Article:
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    Every Creeping Thing: True Tales of Faintly Repulsive Wildlife: “Conniff is a splendid writer–fresh, clear, uncondescending, and with never a false step; one can’t resist quoting him.” (NY Times Book Review)

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Good God! The Way We Talk to Each Other Sure Has Changed!

Posted by Richard Conniff on March 12, 2020

(Illustration: William Bramhall)

 

I happened to run across this piece this morning. It’s an “On Language” column I wrote for the September 18 1983 New York Times Magazine, and, holy crap, how much our culture has changed since then! It’s about a time, long, long ago, when Americans were excessively nice to one another. The headline was “The Case for Malediction,” and, America, I take it back.

by Richard Conniff/The New York Times Magazine

Apple Computer ran an advertisement in various magazines early this year about the writing of a tricky business letter. The first draft of the letter began with the promising salutation ”Dear Mush-for-Brains.” But by the final version, the magic of word processing had transformed it, in effect, to ”Dear Valued Colleague.” The change may be good for business, but it is bad for the language, not to mention the blood.

Why not just come right out with something really wicked? It is the only healthy response to the terribly friendly times in which we live. The sharp word and the cutting retort are, moreover, commodities badly needed just now in American speech, which is becoming bloated and lazy with smile-button platitudes.

There are at least two ways to approach what might be termed the nice-nice crisis. It is possible, on the one hand, to take a sort of perverse sporting interest in the question of how much farther we can push back the boundaries of our national capacity for vapidness. Not long ago, I heard a television newscaster conclude her roundup of the usual atrocities with the earnest plea, ”Remember, you can make tomorrow a nicer day.”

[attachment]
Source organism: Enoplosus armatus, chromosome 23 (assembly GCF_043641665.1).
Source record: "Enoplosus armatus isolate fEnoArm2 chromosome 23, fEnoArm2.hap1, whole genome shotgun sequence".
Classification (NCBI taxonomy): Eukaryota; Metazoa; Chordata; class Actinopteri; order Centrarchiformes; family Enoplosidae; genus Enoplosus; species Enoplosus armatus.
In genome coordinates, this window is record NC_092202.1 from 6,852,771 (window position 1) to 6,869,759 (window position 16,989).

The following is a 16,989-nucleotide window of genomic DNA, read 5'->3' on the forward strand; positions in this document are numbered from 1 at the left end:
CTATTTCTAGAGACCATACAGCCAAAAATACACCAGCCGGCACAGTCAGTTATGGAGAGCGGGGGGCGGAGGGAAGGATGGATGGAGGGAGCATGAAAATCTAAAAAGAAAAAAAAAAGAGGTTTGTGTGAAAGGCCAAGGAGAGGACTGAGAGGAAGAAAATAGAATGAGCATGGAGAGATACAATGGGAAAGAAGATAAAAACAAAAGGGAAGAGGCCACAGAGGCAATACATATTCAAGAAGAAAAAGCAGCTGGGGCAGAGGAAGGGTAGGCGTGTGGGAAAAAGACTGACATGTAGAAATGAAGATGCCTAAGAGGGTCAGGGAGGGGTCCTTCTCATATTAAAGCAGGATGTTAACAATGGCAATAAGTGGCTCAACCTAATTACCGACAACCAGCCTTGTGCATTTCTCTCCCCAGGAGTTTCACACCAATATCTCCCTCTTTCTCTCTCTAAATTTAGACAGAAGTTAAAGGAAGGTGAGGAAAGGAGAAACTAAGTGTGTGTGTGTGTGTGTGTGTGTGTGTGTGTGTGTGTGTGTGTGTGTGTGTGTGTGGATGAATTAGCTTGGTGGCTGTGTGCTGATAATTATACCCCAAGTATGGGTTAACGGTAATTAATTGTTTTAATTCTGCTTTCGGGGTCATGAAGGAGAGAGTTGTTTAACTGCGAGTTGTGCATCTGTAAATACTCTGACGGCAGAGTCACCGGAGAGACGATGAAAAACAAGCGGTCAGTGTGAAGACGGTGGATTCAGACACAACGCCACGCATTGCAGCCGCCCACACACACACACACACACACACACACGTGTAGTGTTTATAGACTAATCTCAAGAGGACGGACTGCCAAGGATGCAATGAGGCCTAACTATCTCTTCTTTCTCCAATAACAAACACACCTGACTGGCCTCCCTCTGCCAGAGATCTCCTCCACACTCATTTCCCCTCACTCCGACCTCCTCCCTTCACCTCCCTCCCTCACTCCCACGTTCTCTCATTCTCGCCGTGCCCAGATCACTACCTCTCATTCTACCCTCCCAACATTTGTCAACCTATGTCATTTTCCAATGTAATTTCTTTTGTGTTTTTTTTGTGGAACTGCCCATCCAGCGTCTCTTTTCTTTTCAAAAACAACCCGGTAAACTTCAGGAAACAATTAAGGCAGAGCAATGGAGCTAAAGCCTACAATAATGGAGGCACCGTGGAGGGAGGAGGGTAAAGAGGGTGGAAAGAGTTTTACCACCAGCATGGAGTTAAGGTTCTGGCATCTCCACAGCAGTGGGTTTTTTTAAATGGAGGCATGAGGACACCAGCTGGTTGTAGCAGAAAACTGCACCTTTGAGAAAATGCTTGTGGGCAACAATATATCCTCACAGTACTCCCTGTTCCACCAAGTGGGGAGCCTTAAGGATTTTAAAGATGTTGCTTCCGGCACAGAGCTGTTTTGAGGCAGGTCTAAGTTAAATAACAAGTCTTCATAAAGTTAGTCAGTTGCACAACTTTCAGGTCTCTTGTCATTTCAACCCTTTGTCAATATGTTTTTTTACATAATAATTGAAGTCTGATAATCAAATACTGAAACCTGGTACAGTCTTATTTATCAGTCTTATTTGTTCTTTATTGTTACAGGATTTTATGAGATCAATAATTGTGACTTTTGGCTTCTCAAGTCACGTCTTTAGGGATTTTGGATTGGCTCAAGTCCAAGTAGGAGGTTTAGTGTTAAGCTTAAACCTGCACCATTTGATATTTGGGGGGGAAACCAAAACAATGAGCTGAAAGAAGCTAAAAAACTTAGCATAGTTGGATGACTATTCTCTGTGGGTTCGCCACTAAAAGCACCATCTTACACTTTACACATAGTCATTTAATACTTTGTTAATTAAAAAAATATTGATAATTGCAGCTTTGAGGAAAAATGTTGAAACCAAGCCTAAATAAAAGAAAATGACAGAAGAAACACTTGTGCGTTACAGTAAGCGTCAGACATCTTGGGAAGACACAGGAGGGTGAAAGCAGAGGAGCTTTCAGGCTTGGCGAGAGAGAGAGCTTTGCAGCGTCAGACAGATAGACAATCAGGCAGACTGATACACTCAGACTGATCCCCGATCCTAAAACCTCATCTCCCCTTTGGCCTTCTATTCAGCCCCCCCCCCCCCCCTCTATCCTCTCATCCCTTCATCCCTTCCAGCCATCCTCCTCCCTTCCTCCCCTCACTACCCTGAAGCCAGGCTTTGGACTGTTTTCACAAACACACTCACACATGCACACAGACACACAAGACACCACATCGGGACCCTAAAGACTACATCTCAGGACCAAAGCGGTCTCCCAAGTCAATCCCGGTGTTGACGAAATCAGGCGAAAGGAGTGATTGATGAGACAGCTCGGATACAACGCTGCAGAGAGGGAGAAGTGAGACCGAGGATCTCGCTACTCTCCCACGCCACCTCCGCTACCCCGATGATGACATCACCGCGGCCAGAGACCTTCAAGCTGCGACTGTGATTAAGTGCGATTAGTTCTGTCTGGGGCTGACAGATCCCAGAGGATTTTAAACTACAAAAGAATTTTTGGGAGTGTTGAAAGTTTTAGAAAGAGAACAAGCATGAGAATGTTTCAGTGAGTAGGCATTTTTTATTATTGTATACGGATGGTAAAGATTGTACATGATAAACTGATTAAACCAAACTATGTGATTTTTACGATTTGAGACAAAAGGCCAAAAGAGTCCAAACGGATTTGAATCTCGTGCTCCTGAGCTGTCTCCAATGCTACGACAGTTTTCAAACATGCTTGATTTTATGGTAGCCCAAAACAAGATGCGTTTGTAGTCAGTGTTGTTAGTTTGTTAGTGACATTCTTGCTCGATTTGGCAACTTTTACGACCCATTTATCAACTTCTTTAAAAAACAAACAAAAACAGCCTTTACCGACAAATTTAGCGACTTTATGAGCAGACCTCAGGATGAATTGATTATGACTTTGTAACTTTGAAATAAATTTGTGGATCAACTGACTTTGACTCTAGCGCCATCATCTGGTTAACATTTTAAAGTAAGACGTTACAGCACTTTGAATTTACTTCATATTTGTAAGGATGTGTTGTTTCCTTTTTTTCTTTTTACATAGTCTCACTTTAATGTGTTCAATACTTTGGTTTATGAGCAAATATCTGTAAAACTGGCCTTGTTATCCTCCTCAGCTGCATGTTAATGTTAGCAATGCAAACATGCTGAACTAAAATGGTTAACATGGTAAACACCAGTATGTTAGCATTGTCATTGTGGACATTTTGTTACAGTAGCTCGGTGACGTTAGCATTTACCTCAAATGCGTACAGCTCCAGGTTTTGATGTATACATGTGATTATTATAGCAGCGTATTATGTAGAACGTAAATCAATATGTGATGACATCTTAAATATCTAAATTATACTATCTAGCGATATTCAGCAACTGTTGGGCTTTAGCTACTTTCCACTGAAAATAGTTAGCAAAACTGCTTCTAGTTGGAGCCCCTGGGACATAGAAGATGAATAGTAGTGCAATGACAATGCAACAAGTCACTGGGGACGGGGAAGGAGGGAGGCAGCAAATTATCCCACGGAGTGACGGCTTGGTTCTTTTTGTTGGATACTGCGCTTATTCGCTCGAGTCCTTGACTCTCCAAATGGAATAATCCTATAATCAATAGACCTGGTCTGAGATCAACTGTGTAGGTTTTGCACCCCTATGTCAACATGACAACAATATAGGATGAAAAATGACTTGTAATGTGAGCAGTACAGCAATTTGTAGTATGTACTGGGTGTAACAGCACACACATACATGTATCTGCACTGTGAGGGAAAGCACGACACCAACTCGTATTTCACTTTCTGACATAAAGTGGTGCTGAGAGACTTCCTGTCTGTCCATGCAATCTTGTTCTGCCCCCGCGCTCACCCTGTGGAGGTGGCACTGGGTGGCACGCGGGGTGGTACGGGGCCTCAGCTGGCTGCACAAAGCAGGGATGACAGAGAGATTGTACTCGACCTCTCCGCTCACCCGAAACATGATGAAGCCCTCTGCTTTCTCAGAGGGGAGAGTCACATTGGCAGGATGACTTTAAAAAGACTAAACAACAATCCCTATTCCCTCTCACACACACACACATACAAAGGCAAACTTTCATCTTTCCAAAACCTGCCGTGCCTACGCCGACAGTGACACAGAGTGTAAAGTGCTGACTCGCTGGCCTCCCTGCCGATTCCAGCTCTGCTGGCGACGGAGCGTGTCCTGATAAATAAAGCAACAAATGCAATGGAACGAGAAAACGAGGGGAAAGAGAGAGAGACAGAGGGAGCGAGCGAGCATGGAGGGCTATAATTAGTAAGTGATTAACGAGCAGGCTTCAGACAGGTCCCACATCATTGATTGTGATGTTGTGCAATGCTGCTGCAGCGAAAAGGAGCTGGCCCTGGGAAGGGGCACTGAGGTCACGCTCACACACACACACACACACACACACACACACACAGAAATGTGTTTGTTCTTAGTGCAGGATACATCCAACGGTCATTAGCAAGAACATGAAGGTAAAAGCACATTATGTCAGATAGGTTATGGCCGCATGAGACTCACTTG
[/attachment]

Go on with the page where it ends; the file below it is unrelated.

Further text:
Or, on the other hand, we can rebel. Tomorrow is almost certainly not going to be a nicer day, and what you’re going to need when you go out there is

the ability to state the awful truth with panache. I am thinking of a farmer I met once while wandering through the desolate countryside in the west of Ireland. He greeted me with the single word: ”Tourists!” He let the word hang by itself for a moment, then added, ”The Egyptians had the locusts and in the Middle Ages there was the Black Death with the rats, but tourists are the plague of our century and we’ll not survive this one.”

We got along splendidly, after a brief exchange of fire. Indeed, I would have been slaughtered in my tracks, reduced to a quivering mass of tourist treacle, if the man had urged me to have a nice day.

William Butler Yeats called this sort of verbal ambush ”audacious speech.” It can range from mild word play (I know an author who refers to his New York publisher as Slimy and Shyster) on up to the blunderbuss curse (for instance, Hilaire Belloc’s famous Christmas greeting: ”May all my enemies go to hell/Noel! Noel! Noel! Noel!”). My list of best-loved 19th-century poems includes an epitaph on the London publisher John Camden Hotten, which runs, in its entirety: ”Hotten/ Rotten/ Forgotten.” Audacious speech can be recognized in all cases by a malicious glee in the power of strong language.

Unfortunately, this sort of thing does not come easily to Americans, despite Mark Twain, Ambrose Bierce and Dorothy Parker. I grew up with a strong feeling for two cultures, American and Irish, and am myself badly split in the matter. The American in me will mouth any cheerful platitude to preserve the peace. ”What a cute baby!” I’ll say, when the Irish part of me is thinking, ”This kid has a face like a plateful of mortal sins.” As an editor, I must often tell writers that their story ideas ”do not fit our present needs.” But there are times when I want to reply: ”Sir: I would not trust you to write a ransom note.”